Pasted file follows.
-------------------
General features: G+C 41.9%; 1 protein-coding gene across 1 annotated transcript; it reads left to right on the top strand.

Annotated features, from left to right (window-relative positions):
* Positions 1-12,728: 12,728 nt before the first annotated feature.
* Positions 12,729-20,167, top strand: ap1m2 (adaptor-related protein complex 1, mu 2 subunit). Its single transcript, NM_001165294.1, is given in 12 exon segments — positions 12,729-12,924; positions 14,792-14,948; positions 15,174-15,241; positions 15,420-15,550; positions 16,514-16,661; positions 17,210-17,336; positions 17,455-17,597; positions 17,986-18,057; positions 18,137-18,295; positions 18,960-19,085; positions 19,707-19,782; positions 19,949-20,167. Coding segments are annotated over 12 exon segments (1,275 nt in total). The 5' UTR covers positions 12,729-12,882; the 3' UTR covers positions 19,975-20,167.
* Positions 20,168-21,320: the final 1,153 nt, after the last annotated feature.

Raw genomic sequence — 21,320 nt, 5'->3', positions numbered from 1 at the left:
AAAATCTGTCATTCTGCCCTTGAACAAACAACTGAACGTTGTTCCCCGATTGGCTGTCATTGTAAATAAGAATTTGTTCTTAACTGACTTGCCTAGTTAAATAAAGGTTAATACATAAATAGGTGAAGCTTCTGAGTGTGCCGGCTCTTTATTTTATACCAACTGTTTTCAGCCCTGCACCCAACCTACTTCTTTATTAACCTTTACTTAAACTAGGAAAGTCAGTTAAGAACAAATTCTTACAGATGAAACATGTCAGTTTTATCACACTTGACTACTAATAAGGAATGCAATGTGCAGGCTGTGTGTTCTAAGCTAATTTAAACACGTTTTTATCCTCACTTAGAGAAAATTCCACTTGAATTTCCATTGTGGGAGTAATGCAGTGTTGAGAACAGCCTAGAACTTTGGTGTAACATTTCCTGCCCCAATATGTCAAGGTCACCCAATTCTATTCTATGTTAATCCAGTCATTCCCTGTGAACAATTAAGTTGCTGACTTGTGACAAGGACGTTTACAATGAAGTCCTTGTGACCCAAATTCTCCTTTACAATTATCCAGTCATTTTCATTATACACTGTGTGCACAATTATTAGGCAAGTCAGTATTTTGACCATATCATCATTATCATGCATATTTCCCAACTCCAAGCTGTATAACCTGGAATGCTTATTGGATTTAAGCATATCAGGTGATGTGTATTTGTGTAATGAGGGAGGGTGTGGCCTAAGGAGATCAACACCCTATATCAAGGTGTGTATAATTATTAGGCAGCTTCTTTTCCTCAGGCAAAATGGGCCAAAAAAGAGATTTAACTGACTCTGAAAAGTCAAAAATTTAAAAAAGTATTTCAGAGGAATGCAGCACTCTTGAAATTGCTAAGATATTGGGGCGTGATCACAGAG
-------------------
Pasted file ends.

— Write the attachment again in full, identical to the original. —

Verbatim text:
General features: G+C 41.9%; 1 protein-coding gene across 1 annotated transcript; it reads left to right on the top strand.

Annotated features, from left to right (window-relative positions):
* Positions 1-12,728: 12,728 nt before the first annotated feature.
* Positions 12,729-20,167, top strand: ap1m2 (adaptor-related protein complex 1, mu 2 subunit). Its single transcript, NM_001165294.1, is given in 12 exon segments — positions 12,729-12,924; positions 14,792-14,948; positions 15,174-15,241; positions 15,420-15,550; positions 16,514-16,661; positions 17,210-17,336; positions 17,455-17,597; positions 17,986-18,057; positions 18,137-18,295; positions 18,960-19,085; positions 19,707-19,782; positions 19,949-20,167. Coding segments are annotated over 12 exon segments (1,275 nt in total). The 5' UTR covers positions 12,729-12,882; the 3' UTR covers positions 19,975-20,167.
* Positions 20,168-21,320: the final 1,153 nt, after the last annotated feature.

Raw genomic sequence — 21,320 nt, 5'->3', positions numbered from 1 at the left:
AAAATCTGTCATTCTGCCCTTGAACAAACAACTGAACGTTGTTCCCCGATTGGCTGTCATTGTAAATAAGAATTTGTTCTTAACTGACTTGCCTAGTTAAATAAAGGTTAATACATAAATAGGTGAAGCTTCTGAGTGTGCCGGCTCTTTATTTTATACCAACTGTTTTCAGCCCTGCACCCAACCTACTTCTTTATTAACCTTTACTTAAACTAGGAAAGTCAGTTAAGAACAAATTCTTACAGATGAAACATGTCAGTTTTATCACACTTGACTACTAATAAGGAATGCAATGTGCAGGCTGTGTGTTCTAAGCTAATTTAAACACGTTTTTATCCTCACTTAGAGAAAATTCCACTTGAATTTCCATTGTGGGAGTAATGCAGTGTTGAGAACAGCCTAGAACTTTGGTGTAACATTTCCTGCCCCAATATGTCAAGGTCACCCAATTCTATTCTATGTTAATCCAGTCATTCCCTGTGAACAATTAAGTTGCTGACTTGTGACAAGGACGTTTACAATGAAGTCCTTGTGACCCAAATTCTCCTTTACAATTATCCAGTCATTTTCATTATACACTGTGTGCACAATTATTAGGCAAGTCAGTATTTTGACCATATCATCATTATCATGCATATTTCCCAACTCCAAGCTGTATAACCTGGAATGCTTATTGGATTTAAGCATATCAGGTGATGTGTATTTGTGTAATGAGGGAGGGTGTGGCCTAAGGAGATCAACACCCTATATCAAGGTGTGTATAATTATTAGGCAGCTTCTTTTCCTCAGGCAAAATGGGCCAAAAAAGAGATTTAACTGACTCTGAAAAGTCAAAAATTTAAAAAAGTATTTCAGAGGAATGCAGCACTCTTGAAATTGCTAAGATATTGGGGCGTGATCACAGAG